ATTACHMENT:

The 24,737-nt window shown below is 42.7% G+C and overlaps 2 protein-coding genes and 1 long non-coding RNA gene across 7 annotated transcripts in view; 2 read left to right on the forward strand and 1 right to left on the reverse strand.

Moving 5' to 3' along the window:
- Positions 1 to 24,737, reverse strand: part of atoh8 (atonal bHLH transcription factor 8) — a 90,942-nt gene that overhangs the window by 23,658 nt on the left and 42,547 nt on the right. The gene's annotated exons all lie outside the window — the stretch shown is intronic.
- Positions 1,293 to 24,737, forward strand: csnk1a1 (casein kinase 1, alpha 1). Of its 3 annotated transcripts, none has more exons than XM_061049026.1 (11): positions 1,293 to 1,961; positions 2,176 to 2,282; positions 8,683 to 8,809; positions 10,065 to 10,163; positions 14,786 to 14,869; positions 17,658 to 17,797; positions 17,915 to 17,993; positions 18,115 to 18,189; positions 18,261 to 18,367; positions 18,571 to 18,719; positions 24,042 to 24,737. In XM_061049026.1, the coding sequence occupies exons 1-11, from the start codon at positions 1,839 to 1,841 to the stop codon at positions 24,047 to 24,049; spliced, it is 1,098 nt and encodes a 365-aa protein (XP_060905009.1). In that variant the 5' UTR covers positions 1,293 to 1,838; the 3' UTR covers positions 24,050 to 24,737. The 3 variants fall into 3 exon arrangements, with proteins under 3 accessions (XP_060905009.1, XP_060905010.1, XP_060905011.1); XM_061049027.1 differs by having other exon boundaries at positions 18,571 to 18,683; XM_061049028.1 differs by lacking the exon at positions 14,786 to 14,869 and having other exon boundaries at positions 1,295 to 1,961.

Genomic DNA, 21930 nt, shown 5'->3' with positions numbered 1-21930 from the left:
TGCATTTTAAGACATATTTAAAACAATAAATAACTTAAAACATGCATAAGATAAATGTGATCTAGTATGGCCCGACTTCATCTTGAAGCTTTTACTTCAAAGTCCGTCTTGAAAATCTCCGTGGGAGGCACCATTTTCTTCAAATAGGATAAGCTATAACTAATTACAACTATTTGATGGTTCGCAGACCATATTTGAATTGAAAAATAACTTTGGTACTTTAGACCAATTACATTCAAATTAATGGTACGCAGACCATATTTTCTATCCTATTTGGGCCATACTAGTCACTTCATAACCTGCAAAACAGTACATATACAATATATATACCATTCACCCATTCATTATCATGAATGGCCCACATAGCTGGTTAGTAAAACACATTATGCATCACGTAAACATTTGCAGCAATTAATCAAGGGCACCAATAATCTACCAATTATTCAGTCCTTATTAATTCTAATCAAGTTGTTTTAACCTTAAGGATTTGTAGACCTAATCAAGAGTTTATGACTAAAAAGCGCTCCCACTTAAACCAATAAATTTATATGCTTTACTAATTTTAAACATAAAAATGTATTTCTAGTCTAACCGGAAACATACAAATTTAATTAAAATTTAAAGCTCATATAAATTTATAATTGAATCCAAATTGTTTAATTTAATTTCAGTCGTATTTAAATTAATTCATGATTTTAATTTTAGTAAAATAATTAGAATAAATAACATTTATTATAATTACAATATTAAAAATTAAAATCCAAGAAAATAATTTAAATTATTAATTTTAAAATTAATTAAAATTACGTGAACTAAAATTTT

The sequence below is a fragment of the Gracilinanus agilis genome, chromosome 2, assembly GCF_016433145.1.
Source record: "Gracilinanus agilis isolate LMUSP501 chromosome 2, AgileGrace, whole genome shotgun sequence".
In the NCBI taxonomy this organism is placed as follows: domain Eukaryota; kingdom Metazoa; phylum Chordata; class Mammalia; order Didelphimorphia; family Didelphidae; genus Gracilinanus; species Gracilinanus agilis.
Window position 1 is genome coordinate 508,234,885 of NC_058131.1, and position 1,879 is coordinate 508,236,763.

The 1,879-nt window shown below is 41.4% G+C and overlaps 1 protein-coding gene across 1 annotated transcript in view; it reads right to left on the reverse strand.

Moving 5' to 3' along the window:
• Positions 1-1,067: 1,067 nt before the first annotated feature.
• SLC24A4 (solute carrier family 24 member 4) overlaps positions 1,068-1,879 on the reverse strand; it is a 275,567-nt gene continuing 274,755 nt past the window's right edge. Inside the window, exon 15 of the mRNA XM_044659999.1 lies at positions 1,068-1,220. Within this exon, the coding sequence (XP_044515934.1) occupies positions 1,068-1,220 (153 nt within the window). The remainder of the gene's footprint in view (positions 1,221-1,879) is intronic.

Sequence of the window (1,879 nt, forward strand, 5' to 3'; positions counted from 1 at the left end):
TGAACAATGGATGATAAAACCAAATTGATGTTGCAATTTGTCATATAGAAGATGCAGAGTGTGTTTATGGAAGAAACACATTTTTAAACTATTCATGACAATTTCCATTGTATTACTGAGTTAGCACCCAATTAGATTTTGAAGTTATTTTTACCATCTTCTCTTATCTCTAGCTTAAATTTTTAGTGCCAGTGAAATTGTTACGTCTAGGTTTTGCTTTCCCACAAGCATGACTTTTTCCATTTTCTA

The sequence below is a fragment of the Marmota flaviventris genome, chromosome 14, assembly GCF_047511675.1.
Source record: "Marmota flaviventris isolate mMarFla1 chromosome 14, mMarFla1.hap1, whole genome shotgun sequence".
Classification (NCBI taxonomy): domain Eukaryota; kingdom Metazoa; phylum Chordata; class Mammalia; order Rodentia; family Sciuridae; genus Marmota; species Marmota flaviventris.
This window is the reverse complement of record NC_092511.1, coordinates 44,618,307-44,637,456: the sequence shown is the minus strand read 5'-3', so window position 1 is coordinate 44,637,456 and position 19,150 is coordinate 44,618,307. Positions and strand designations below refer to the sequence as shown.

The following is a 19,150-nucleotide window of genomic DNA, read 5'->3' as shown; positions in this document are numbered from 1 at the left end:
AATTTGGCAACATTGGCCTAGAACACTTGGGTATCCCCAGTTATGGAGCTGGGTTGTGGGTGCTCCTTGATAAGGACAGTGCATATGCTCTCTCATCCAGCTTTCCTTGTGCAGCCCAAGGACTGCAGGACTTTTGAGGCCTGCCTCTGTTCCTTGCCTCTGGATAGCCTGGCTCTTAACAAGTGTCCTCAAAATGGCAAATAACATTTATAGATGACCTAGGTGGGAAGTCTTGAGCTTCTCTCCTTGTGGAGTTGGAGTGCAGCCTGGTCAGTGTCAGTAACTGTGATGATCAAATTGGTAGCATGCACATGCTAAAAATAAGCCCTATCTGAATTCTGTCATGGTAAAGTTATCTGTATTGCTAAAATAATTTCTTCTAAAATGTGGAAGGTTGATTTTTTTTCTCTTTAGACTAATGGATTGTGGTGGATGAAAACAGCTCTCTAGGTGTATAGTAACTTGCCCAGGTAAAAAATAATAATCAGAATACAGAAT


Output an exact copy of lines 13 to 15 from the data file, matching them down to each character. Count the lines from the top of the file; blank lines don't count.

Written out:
• Positions 1-1,067: 1,067 nt before the first annotated feature.
• SLC24A4 (solute carrier family 24 member 4) overlaps positions 1,068-1,879 on the reverse strand; it is a 275,567-nt gene continuing 274,755 nt past the window's right edge. Inside the window, exon 15 of the mRNA XM_044659999.1 lies at positions 1,068-1,220. Within this exon, the coding sequence (XP_044515934.1) occupies positions 1,068-1,220 (153 nt within the window). The remainder of the gene's footprint in view (positions 1,221-1,879) is intronic.

Sequence of the window (1,879 nt, forward strand, 5' to 3'; positions counted from 1 at the left end):